by Jenifer Tull-Gauger
Fred, like you and me, wanted to be good and yet he was a flawed human. He had learned as a kid to just go along with things, to not rock the boat. When asked if he wanted a drink of water, he’d mumble a reply, “yeah” or “nah.” Sometimes he’d be served the water, sometimes not. He just took what came to him. He didn’t suffer… much.
One day his girlfriend asked, “Whadda ya think Fred, you wanna get married?”
Fred froze at the thought of commitment. He wanted to put marriage off into some future time. Then again, he really liked Mandy. He’d hate to lose her over this. Fred shrugged his shoulders, dipped his chin and mumbled his ambiguous reply. He meant, I don’t know Mandy, why don’t we think this over more? Maybe in the future…
Mandy took the dip of Fred’s chin as a nod yes. The next day she had paperwork. She had an appointment with the Justice of the Peace.
Fred didn’t want to hurt Mandy’s feelings and he didn’t want to be alone. There was no gracious, comfortable way to get out of it. He went along and got married.
Marriage was okay. Fred seemed to get what he needed in life. He mumbled his way through his job as a cook. He didn’t communicate clearly enough to work with customers. In the job interview, he had given unclear answers and he just seemed to fall into that position.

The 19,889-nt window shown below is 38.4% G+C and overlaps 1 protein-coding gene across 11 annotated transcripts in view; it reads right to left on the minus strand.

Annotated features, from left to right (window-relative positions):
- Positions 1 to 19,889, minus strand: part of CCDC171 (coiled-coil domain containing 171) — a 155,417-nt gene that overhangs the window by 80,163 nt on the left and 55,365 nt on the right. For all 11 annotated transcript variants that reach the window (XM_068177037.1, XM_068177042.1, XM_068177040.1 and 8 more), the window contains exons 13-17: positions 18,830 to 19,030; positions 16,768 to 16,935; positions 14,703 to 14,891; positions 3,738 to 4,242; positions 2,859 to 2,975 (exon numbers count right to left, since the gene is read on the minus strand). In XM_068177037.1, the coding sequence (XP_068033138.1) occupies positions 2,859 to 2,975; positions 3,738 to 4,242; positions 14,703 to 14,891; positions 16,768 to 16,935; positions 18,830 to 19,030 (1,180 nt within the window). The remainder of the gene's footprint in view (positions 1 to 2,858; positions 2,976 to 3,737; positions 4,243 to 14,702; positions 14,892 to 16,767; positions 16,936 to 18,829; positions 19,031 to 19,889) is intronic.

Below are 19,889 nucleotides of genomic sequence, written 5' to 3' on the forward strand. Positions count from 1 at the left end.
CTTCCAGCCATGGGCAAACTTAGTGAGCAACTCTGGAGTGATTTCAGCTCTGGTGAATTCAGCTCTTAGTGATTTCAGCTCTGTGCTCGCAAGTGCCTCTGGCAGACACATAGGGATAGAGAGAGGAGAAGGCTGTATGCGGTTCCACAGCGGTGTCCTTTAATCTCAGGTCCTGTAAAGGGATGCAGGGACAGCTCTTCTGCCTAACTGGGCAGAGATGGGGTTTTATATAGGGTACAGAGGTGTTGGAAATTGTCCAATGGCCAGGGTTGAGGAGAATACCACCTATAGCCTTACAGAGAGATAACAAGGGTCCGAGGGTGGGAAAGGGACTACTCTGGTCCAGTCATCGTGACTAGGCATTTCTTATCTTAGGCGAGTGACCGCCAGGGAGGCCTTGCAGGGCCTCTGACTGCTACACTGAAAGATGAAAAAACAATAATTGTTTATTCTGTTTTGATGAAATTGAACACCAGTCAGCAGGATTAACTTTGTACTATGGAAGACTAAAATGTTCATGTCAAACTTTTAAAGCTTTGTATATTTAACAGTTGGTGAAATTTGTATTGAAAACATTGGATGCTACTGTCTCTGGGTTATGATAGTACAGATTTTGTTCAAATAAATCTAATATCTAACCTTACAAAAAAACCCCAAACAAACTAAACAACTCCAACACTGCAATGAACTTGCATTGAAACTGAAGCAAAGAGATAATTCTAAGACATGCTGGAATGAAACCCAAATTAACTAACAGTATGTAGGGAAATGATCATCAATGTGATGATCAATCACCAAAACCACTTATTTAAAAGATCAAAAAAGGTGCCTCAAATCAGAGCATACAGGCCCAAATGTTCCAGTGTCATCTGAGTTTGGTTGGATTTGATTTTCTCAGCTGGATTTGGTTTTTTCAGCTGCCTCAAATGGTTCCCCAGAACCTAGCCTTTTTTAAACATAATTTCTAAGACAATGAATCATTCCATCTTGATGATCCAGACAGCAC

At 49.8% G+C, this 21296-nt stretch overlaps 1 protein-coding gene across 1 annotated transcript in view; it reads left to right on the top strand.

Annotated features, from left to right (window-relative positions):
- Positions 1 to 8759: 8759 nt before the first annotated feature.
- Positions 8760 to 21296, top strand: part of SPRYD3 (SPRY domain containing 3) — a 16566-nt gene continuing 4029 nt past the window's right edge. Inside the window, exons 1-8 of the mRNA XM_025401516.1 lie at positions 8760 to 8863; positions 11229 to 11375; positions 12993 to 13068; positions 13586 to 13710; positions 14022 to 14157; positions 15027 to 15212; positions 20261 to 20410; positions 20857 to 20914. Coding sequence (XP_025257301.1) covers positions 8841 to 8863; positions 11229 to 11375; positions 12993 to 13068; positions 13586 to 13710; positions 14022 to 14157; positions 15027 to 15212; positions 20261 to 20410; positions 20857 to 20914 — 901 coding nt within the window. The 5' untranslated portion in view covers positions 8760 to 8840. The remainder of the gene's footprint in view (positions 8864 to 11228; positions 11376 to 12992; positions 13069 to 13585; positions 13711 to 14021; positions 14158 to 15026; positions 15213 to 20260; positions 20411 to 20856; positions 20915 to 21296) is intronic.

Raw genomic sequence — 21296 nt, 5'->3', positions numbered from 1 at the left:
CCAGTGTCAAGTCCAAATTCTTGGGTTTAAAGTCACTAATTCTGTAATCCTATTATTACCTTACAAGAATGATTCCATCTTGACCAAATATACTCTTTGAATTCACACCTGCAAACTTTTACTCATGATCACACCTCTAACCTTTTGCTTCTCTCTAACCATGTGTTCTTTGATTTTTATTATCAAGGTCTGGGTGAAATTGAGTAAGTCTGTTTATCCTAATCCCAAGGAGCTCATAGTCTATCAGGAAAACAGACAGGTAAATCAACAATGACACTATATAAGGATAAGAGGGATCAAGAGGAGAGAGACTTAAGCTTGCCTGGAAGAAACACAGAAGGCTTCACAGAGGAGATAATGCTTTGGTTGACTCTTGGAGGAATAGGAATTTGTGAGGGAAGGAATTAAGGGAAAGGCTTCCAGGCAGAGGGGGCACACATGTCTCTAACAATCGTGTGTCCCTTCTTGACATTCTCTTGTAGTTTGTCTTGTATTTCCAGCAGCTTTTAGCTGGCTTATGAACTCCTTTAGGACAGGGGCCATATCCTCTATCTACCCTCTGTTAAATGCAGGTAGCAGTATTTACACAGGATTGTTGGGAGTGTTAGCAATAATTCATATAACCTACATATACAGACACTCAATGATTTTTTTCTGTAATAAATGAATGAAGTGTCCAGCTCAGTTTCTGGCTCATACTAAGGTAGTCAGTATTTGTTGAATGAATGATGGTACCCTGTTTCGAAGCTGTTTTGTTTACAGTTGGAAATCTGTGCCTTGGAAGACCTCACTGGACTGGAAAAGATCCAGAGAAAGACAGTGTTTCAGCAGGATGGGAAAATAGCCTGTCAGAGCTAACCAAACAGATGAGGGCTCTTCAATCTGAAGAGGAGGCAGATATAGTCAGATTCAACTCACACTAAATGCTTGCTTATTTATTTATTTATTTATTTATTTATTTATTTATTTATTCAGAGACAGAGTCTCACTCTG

Fred took up Karate, with Mandy’s support. He started standing up straighter.
One day while sparring, Fred’s partner socked him good in the belly.
“Maté!” the sensei paused the match. “Was that too hard Fred?”
He mumbled through his mouthpiece, “Yeah.”
But it sounded like, “Nah.”
“Hajime go!” The instructor gave the go-ahead, and Fred took some more hard punches.
By now Fred and Mandy had a daughter. By now Mandy noticed how ambiguous Fred was about their life together.
He was mumbly and shruggy, but Fred was no dummy. He slowly but surely learned from karate. He started speaking more clearly. His new confidence showed in his walk and his talk. Fred learned the habit of saying, “yes” and “no.” It was difficult at first, but with time it became second nature.
With Mandy’s help, Fred fell into an interview for a chef position. He made eye contact and spoke clearly. He stood out with his sure demeanor, and he got the job.
Mandy, after forming a theory, came to Fred one day. “I’m afraid I pushed you into marriage. Are you happy with our life together?”
Fred thought of their daughter, who meant more to him than life itself. He remembered all the times Mandy had helped him. He was happy. He sat up straight, looked her in the eye, and said, “Yes.”